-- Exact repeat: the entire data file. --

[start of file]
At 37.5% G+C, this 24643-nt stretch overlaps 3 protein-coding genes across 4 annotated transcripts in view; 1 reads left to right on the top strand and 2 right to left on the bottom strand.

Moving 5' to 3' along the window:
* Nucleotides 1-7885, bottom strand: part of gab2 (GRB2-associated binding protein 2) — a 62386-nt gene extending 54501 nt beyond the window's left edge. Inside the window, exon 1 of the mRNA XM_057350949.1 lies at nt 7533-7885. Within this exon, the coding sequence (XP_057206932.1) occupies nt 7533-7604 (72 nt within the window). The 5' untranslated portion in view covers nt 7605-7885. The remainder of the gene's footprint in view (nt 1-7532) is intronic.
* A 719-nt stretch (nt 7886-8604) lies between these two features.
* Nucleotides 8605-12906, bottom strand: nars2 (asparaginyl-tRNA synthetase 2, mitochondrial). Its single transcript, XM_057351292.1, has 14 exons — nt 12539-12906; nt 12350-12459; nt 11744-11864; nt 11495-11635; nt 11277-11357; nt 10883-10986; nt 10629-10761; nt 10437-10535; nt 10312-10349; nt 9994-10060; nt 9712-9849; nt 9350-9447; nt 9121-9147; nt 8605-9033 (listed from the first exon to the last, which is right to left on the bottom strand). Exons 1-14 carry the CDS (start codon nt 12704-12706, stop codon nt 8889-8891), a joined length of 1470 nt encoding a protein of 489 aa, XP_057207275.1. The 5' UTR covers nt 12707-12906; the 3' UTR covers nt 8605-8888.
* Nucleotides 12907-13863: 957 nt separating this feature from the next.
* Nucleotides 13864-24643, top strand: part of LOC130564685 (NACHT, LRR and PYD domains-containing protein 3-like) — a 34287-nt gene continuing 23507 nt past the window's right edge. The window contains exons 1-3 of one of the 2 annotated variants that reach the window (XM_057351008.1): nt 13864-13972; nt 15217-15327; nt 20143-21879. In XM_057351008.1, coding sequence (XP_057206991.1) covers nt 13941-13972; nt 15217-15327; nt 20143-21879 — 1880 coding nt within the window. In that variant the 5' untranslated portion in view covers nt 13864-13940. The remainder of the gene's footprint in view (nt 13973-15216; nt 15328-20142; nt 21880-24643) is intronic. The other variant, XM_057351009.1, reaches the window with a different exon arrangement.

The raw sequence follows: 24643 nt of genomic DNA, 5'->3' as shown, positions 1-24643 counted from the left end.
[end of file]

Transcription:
At 37.5% G+C, this 24643-nt stretch overlaps 3 protein-coding genes across 4 annotated transcripts in view; 1 reads left to right on the top strand and 2 right to left on the bottom strand.

Moving 5' to 3' along the window:
* Nucleotides 1-7885, bottom strand: part of gab2 (GRB2-associated binding protein 2) — a 62386-nt gene extending 54501 nt beyond the window's left edge. Inside the window, exon 1 of the mRNA XM_057350949.1 lies at nt 7533-7885. Within this exon, the coding sequence (XP_057206932.1) occupies nt 7533-7604 (72 nt within the window). The 5' untranslated portion in view covers nt 7605-7885. The remainder of the gene's footprint in view (nt 1-7532) is intronic.
* A 719-nt stretch (nt 7886-8604) lies between these two features.
* Nucleotides 8605-12906, bottom strand: nars2 (asparaginyl-tRNA synthetase 2, mitochondrial). Its single transcript, XM_057351292.1, has 14 exons — nt 12539-12906; nt 12350-12459; nt 11744-11864; nt 11495-11635; nt 11277-11357; nt 10883-10986; nt 10629-10761; nt 10437-10535; nt 10312-10349; nt 9994-10060; nt 9712-9849; nt 9350-9447; nt 9121-9147; nt 8605-9033 (listed from the first exon to the last, which is right to left on the bottom strand). Exons 1-14 carry the CDS (start codon nt 12704-12706, stop codon nt 8889-8891), a joined length of 1470 nt encoding a protein of 489 aa, XP_057207275.1. The 5' UTR covers nt 12707-12906; the 3' UTR covers nt 8605-8888.
* Nucleotides 12907-13863: 957 nt separating this feature from the next.
* Nucleotides 13864-24643, top strand: part of LOC130564685 (NACHT, LRR and PYD domains-containing protein 3-like) — a 34287-nt gene continuing 23507 nt past the window's right edge. The window contains exons 1-3 of one of the 2 annotated variants that reach the window (XM_057351008.1): nt 13864-13972; nt 15217-15327; nt 20143-21879. In XM_057351008.1, coding sequence (XP_057206991.1) covers nt 13941-13972; nt 15217-15327; nt 20143-21879 — 1880 coding nt within the window. In that variant the 5' untranslated portion in view covers nt 13864-13940. The remainder of the gene's footprint in view (nt 13973-15216; nt 15328-20142; nt 21880-24643) is intronic. The other variant, XM_057351009.1, reaches the window with a different exon arrangement.

The raw sequence follows: 24643 nt of genomic DNA, 5'->3' as shown, positions 1-24643 counted from the left end.